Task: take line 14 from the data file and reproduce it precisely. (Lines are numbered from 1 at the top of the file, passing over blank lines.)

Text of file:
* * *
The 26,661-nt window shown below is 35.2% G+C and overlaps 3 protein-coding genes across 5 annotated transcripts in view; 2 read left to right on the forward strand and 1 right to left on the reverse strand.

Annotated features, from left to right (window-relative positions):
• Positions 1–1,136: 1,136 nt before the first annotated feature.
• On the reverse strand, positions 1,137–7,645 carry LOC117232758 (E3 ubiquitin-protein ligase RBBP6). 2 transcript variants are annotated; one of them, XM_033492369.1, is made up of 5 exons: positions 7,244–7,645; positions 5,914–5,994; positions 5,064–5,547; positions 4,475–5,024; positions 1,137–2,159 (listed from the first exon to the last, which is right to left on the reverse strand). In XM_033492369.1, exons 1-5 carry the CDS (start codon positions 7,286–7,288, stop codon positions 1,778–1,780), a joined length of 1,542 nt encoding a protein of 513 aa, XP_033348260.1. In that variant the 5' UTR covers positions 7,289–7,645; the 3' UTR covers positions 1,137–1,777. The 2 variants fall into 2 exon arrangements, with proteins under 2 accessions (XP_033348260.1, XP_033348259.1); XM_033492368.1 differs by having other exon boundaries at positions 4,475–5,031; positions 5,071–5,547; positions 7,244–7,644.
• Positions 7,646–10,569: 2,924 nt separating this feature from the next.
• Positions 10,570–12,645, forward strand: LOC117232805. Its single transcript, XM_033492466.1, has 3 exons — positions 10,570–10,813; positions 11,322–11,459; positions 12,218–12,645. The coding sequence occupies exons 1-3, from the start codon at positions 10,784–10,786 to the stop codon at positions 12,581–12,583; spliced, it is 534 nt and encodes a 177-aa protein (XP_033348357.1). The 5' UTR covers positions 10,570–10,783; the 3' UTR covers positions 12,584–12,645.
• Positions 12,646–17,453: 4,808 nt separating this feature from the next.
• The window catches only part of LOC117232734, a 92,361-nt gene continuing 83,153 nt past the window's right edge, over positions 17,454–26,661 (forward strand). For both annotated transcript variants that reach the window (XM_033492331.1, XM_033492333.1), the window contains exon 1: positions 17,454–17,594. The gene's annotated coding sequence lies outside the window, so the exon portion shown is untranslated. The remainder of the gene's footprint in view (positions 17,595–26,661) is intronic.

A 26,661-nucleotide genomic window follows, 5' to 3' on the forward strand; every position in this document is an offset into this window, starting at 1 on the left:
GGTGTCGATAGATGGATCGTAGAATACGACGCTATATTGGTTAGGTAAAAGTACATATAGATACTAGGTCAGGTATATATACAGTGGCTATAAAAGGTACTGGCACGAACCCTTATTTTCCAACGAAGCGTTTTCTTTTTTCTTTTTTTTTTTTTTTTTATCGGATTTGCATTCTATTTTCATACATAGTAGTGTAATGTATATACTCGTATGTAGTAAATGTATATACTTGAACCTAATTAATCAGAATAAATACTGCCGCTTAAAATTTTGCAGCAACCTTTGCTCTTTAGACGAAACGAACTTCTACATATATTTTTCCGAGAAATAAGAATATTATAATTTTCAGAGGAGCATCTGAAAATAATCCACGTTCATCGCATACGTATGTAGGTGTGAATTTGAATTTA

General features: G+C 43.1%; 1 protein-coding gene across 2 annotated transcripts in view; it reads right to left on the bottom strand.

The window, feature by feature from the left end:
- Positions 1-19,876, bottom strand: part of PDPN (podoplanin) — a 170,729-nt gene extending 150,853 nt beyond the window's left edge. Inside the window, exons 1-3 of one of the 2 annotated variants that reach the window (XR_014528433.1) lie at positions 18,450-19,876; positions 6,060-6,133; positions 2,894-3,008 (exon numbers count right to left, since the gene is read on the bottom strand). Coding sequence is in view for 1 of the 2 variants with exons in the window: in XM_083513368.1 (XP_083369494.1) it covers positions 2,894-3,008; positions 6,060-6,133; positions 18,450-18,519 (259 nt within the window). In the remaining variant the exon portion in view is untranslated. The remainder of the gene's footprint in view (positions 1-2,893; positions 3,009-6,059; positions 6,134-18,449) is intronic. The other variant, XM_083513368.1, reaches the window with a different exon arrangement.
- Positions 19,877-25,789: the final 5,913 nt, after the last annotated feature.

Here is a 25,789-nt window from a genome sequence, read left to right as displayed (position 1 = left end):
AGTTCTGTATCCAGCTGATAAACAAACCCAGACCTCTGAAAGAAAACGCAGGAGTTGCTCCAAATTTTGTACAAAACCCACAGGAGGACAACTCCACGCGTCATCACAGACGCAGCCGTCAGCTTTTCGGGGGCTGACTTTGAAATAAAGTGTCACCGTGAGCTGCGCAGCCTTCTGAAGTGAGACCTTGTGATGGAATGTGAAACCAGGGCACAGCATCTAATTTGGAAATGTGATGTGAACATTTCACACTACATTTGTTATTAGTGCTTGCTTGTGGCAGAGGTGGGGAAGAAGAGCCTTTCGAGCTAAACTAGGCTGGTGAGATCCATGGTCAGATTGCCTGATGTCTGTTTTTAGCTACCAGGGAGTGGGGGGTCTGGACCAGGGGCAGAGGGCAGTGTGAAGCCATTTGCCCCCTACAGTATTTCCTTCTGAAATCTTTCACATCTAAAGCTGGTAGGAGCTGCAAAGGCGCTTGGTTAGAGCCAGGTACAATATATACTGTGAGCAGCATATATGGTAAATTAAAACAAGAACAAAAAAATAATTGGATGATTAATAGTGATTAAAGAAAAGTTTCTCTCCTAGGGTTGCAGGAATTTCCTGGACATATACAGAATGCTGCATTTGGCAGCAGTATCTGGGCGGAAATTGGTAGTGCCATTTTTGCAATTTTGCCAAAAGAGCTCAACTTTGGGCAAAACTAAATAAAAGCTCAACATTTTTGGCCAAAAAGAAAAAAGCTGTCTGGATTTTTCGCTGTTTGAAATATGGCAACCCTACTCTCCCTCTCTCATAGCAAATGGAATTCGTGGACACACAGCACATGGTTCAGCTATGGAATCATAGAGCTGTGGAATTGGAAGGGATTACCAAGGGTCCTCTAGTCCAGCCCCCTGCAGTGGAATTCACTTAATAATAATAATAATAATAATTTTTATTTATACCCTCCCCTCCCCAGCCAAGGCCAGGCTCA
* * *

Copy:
- Positions 19,877-25,789: the final 5,913 nt, after the last annotated feature.